Late onset postpartum psychoses

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Late onset postpartum psychoses. / Brockington, Ian.

In: Archives of Women's Mental Health, 06.10.2016.

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@article{ee29abe89b7342e395a983affb56a2b1,
title = "Late onset postpartum psychoses",
abstract = "It has been known since the eighteenth century that postpartum psychoses can begin several weeks after childbirth, not during the first fortnight. There are almost 400 non-organic episodes in the literature, starting more than 3 weeks after the birth; some of them are recurrent. The distinction of this disorder from early onset puerperal psychosis is supported by the distribution of onsets (which shows a steep fall after 14–15 days), survey data and the association with later pregnancies, not the first. Marc{\'e} believed that these late onsets were related to the resumption of menstruation. This is a hypothesis worth investigating.",
author = "Ian Brockington",
year = "2016",
month = "10",
day = "6",
doi = "10.1007/s00737-016-0680-y",
language = "English",
journal = "Archives of Women's Mental Health",
issn = "1434-1816",
publisher = "Springer",

}

RIS

TY - JOUR

T1 - Late onset postpartum psychoses

AU - Brockington, Ian

PY - 2016/10/6

Y1 - 2016/10/6

N2 - It has been known since the eighteenth century that postpartum psychoses can begin several weeks after childbirth, not during the first fortnight. There are almost 400 non-organic episodes in the literature, starting more than 3 weeks after the birth; some of them are recurrent. The distinction of this disorder from early onset puerperal psychosis is supported by the distribution of onsets (which shows a steep fall after 14–15 days), survey data and the association with later pregnancies, not the first. Marcé believed that these late onsets were related to the resumption of menstruation. This is a hypothesis worth investigating.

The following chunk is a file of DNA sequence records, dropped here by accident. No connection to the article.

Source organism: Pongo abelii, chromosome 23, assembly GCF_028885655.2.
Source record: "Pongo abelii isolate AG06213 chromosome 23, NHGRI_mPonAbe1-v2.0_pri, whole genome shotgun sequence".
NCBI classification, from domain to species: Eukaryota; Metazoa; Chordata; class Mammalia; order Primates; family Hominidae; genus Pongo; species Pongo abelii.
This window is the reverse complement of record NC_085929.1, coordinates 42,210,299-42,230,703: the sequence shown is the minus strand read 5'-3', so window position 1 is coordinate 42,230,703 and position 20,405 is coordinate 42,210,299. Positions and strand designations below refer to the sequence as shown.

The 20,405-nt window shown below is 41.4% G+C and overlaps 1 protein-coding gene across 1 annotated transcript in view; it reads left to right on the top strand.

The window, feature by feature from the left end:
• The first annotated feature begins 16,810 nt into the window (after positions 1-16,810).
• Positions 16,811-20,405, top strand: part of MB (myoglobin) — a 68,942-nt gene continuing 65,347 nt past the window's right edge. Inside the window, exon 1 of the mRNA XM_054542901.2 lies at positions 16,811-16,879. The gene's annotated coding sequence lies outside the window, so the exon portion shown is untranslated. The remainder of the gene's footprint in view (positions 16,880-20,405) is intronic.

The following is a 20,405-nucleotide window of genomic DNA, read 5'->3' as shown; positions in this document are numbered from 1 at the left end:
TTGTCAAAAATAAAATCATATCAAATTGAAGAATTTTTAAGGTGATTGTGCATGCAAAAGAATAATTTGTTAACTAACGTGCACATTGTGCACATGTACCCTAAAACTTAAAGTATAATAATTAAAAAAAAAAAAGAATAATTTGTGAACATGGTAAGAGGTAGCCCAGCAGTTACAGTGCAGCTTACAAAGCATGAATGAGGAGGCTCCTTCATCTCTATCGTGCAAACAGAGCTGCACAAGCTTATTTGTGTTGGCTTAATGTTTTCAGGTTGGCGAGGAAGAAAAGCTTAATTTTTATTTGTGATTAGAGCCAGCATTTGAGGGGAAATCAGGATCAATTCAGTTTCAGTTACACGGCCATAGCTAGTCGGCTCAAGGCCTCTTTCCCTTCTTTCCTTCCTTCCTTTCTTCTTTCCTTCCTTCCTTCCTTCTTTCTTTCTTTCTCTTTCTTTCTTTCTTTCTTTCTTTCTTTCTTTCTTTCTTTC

AB - It has been known since the eighteenth century that postpartum psychoses can begin several weeks after childbirth, not during the first fortnight. There are almost 400 non-organic episodes in the literature, starting more than 3 weeks after the birth; some of them are recurrent. The distinction of this disorder from early onset puerperal psychosis is supported by the distribution of onsets (which shows a steep fall after 14–15 days), survey data and the association with later pregnancies, not the first. Marcé believed that these late onsets were related to the resumption of menstruation. This is a hypothesis worth investigating.

U2 - 10.1007/s00737-016-0680-y

DO - 10.1007/s00737-016-0680-y

M3 - Article

JO - Archives of Women's Mental Health

JF - Archives of Women's Mental Health

SN - 1434-1816

ER -